The setting couldn’t be more Scottish – this restaurant is part of a traditional crofter’s cottage – and the menu takes a very local stance too. Hand-dived West Coast scallops and roast quail breasts are regular dishes and don’t miss the handmade chocolates to finish.

Where to stay near Braidwoods

And for your large holiday house in Scotland to sample this Michelin star restaurant, how about a restored 15th century castle with lofty views of Firth of Clyde and the Isle of Arran? With four poster beds for everyone, turnpike stairs and stone flagon floors, a genuine Scottish experience awaits you and your 11 guests. 

Highland flings

One of Scotland’s most dramatic landscapes is also home to a Michelin treat. Boath House in Nairn offers dishes made with organic food including fruit and veg from the garden, cooked according to the Slow Food principles. The menu changes according to what’s at the market so expect a good variety of daily specials. And if Scotch whisky is your thing, this is your restaurant – the single malt list runs very, very long.

Where to stay near Boath House

Seeing as the specials change daily, you’ll want to return to sample more. Perhaps the perfect large holiday home, this 16th century castle sits just down the road from Nairn. All 14 guests can make the most of stunning period interiors in the Laird’s Wing as well as the extensive grounds for walking off all that lunch. 

Island dining

Between them, Scotland’s many isles and islands run to just one Michelin starred restaurant. But Loch Bay, perched on the northwest corner of Skye in the fishing village of Stein, is worth seeking out. Chef Michael Smith received his first Michelin star this year on the back of his prime Scottish produce cooked à la français. On the menu are Bay Fish Soup, Highland wood pigeon with neep remoulade, seafood galore and the ultimate indulgence, triple cooked chips.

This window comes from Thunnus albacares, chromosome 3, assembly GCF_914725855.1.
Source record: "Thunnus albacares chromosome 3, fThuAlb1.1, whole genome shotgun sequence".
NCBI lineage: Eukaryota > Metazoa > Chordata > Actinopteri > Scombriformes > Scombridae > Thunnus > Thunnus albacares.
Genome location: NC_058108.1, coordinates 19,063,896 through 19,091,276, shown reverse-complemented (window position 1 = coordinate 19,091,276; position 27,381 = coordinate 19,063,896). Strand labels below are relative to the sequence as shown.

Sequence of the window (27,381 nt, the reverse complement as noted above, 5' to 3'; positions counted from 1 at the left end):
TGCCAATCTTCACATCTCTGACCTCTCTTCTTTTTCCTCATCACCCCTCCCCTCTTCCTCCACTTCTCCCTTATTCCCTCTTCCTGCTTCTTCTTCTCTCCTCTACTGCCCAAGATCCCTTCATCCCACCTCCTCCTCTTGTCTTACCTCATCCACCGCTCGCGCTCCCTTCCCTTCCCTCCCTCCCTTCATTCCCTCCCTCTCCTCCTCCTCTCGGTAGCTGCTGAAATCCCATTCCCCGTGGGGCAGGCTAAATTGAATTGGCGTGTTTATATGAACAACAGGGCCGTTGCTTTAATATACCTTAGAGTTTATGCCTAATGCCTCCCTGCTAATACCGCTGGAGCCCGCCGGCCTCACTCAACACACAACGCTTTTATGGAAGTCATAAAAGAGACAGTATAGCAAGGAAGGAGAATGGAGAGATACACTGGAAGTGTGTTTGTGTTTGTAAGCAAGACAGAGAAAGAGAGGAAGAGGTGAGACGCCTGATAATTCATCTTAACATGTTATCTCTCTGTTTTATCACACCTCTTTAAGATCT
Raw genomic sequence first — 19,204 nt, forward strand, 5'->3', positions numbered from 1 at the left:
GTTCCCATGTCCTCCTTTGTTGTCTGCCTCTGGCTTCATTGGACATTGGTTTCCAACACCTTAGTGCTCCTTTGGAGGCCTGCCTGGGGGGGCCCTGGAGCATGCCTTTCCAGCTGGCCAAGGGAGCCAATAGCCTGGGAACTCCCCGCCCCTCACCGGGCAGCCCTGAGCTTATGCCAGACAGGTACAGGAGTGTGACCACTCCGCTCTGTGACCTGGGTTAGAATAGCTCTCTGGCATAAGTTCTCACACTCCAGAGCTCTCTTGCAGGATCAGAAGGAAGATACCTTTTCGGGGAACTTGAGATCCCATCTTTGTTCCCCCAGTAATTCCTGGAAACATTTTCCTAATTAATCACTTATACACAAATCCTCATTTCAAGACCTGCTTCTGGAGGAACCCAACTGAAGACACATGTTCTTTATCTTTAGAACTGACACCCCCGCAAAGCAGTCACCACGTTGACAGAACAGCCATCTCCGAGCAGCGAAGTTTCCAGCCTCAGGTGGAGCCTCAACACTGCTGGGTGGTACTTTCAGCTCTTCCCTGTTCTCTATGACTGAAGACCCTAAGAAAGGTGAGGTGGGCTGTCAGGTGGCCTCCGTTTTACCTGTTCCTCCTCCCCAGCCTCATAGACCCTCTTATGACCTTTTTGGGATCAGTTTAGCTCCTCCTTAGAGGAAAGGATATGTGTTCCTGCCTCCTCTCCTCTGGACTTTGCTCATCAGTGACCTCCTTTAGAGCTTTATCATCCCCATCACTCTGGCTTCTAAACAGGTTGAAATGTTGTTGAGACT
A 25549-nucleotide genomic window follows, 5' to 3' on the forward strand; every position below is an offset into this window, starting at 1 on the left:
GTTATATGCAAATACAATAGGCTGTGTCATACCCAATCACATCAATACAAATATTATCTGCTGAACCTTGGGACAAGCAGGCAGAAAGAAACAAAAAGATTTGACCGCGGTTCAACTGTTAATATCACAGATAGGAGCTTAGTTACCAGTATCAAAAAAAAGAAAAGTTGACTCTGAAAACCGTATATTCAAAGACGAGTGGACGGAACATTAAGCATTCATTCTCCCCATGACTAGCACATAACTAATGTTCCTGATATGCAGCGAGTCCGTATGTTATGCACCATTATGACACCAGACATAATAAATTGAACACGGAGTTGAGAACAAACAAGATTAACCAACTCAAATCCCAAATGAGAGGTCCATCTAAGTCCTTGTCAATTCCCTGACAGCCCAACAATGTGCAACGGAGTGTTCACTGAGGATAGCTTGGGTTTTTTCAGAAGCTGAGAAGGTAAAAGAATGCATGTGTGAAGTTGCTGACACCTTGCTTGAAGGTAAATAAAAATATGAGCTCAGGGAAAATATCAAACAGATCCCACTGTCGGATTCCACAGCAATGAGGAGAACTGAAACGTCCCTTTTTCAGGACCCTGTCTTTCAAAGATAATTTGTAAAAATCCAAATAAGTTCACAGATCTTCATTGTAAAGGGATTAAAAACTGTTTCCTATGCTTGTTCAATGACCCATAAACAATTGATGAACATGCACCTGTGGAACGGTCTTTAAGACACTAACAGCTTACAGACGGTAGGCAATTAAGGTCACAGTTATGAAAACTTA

Large holiday home on Skye

Just a stone’s throw from Stein lies this lovely Scottish holiday home, the perfect retreat for all 12 of you. With 3 acres of its own land at the end of a peninsula, the house looks out across the sea loch to Dunvegan Castle.

Peckish? Desperate for a break? We’re fuelling short breaks in Scotland – come with us!

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With an abundance of natural resources, both surf and turf, Scotland boasts a long list of foodie treats. The autumn heralds a particularly bumper harvest making September the perfect for a short break in Scotland with a foodie twist. To give you some inspiration, in this article we look at the Scottish restaurants with the world’s highest culinary accolade, a Michelin star, perfect for a feast to remember. And to round off your short break, we suggest large holiday homes in Scotland, with room for everyone however much they’ve eaten!